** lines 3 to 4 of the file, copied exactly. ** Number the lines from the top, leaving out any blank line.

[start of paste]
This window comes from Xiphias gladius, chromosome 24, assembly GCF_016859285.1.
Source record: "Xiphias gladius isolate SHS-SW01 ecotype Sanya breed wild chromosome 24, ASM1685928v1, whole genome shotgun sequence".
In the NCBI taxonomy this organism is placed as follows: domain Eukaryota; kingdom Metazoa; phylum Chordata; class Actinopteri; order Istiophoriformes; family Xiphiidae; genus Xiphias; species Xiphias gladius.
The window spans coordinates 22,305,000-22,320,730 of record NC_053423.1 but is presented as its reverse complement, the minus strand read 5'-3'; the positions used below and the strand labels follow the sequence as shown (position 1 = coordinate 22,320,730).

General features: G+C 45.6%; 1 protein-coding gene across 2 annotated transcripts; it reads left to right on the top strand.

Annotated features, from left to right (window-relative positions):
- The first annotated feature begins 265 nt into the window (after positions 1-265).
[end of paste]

In the NCBI taxonomy this organism is placed as follows: domain Eukaryota; kingdom Metazoa; phylum Chordata; class Actinopteri; order Istiophoriformes; family Xiphiidae; genus Xiphias; species Xiphias gladius.
The window spans coordinates 22,305,000-22,320,730 of record NC_053423.1 but is presented as its reverse complement, the minus strand read 5'-3'; the positions used below and the strand labels follow the sequence as shown (position 1 = coordinate 22,320,730).